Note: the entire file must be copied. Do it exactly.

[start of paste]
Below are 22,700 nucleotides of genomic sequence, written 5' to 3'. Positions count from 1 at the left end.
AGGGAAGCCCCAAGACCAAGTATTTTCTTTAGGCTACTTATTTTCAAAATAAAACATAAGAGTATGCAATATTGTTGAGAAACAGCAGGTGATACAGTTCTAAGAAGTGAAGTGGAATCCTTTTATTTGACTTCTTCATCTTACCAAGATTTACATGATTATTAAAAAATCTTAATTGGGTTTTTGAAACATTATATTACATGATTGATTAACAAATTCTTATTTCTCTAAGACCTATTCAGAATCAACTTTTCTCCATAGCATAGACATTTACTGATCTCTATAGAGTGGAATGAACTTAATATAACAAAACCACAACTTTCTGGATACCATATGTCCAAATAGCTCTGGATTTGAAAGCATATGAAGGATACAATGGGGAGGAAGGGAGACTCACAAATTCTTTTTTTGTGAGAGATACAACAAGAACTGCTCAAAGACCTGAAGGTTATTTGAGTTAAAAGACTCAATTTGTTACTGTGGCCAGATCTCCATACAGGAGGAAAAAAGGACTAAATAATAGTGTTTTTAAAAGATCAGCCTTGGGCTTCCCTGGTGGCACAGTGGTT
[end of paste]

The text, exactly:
Below are 22,700 nucleotides of genomic sequence, written 5' to 3'. Positions count from 1 at the left end.
AGGGAAGCCCCAAGACCAAGTATTTTCTTTAGGCTACTTATTTTCAAAATAAAACATAAGAGTATGCAATATTGTTGAGAAACAGCAGGTGATACAGTTCTAAGAAGTGAAGTGGAATCCTTTTATTTGACTTCTTCATCTTACCAAGATTTACATGATTATTAAAAAATCTTAATTGGGTTTTTGAAACATTATATTACATGATTGATTAACAAATTCTTATTTCTCTAAGACCTATTCAGAATCAACTTTTCTCCATAGCATAGACATTTACTGATCTCTATAGAGTGGAATGAACTTAATATAACAAAACCACAACTTTCTGGATACCATATGTCCAAATAGCTCTGGATTTGAAAGCATATGAAGGATACAATGGGGAGGAAGGGAGACTCACAAATTCTTTTTTTGTGAGAGATACAACAAGAACTGCTCAAAGACCTGAAGGTTATTTGAGTTAAAAGACTCAATTTGTTACTGTGGCCAGATCTCCATACAGGAGGAAAAAAGGACTAAATAATAGTGTTTTTAAAAGATCAGCCTTGGGCTTCCCTGGTGGCACAGTGGTT